Mid-17th century. Equivalent to name + sake. From the phrase "for (one's) name's sake", first found in Bible translations as a rendering of a Hebrew idiom meaning "to protect one's reputation" or possibly "vouched for by one's reputation." A familiar example is in Psalm 23:3, "he leadeth me in the paths of righteousness for his name's sake" (King James Bible, 1604).
namesake (plural namesakes)
- (originally) One who is named after another or for whom another is named.
- Synonym: eponym
- 2018, James Lambert, “Setting the Record Straight: An In-depth Examination of Hobson-Jobson”, in International Journal of Lexicography, volume 31, number 4, →DOI, page 493:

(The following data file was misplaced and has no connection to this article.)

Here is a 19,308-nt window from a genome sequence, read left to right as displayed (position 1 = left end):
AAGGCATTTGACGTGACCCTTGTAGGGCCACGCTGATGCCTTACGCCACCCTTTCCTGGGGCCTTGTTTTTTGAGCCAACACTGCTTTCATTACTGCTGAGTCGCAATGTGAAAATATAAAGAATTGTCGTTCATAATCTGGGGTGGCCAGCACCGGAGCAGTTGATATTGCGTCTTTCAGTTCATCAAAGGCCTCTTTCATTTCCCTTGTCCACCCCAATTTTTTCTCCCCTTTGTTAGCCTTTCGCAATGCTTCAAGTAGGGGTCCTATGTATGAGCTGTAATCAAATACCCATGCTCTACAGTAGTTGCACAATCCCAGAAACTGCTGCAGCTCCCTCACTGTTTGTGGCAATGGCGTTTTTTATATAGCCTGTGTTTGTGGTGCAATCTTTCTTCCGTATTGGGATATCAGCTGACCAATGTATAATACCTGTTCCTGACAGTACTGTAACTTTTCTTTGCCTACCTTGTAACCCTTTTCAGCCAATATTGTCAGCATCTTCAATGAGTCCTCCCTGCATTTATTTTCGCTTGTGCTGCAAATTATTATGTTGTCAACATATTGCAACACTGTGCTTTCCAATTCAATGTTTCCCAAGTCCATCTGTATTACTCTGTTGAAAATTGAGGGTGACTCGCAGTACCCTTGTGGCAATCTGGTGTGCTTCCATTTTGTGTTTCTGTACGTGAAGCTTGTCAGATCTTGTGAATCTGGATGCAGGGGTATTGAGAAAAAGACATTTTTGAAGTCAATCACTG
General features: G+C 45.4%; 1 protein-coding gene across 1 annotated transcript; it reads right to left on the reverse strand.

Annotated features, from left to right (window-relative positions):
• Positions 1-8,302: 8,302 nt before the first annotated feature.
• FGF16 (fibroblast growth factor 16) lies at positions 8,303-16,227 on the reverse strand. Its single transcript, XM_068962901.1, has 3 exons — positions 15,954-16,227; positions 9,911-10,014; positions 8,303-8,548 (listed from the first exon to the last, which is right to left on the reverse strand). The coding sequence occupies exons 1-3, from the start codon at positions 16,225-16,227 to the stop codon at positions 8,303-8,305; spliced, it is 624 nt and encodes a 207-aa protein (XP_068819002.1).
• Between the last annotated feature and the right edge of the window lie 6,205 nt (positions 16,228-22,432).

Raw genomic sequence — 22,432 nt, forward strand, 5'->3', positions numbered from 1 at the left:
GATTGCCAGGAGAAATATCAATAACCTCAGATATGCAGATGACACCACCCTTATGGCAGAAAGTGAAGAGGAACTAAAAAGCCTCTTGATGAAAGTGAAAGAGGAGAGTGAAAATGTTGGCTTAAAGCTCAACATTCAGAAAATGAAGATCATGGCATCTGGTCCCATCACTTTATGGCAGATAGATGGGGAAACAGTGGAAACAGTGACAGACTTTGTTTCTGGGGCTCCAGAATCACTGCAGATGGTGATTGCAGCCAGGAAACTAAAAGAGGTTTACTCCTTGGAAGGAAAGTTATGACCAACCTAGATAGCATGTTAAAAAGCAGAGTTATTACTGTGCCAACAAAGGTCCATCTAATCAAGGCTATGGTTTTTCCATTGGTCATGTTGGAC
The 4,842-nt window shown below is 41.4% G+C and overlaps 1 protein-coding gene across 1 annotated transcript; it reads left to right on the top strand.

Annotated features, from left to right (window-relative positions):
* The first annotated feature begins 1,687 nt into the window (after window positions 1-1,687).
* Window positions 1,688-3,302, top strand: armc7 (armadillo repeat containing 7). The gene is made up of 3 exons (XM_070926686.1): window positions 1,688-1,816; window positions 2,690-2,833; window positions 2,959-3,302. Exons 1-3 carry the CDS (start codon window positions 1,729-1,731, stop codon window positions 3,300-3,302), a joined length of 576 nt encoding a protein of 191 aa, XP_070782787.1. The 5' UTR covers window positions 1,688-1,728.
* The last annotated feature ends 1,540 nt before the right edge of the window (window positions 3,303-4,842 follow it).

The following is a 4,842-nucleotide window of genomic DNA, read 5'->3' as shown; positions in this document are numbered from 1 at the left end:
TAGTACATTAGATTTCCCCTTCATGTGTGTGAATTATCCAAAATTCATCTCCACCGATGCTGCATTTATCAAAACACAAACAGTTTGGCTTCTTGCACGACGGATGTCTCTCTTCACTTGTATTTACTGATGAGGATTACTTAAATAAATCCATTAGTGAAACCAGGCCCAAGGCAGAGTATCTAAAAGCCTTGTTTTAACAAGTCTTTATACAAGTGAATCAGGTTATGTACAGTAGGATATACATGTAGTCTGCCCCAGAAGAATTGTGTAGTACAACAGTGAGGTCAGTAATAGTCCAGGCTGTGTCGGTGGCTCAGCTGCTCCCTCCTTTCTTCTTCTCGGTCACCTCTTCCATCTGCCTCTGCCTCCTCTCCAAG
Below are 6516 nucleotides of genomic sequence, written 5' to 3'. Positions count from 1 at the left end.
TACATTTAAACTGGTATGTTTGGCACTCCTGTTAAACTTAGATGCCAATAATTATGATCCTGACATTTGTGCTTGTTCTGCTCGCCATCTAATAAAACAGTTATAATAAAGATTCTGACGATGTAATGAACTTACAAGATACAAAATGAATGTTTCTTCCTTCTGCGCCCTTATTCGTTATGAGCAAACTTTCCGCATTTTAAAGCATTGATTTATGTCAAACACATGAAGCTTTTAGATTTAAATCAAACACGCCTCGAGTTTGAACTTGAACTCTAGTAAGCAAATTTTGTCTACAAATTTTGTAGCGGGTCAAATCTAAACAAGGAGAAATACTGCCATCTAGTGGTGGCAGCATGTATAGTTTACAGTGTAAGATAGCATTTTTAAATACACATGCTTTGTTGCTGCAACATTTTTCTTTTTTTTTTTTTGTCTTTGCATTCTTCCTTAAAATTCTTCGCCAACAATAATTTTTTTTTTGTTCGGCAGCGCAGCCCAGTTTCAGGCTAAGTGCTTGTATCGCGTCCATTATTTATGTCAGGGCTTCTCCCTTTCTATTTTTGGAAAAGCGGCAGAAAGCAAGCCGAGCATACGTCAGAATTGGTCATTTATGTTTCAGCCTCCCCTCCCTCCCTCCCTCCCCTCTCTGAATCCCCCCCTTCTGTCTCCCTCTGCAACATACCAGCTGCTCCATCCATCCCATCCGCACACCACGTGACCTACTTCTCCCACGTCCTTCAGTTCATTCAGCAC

- It is the only citation from 1902, and was clearly added to the manuscript at a late stage, being only one of two examples of the dictionary’s namesake actually discovered by Crooke.
- (by extension) A ship or a building that is named after someone or something.
- A person with the same name as another.
- (transitive) To name (somebody) after somebody else.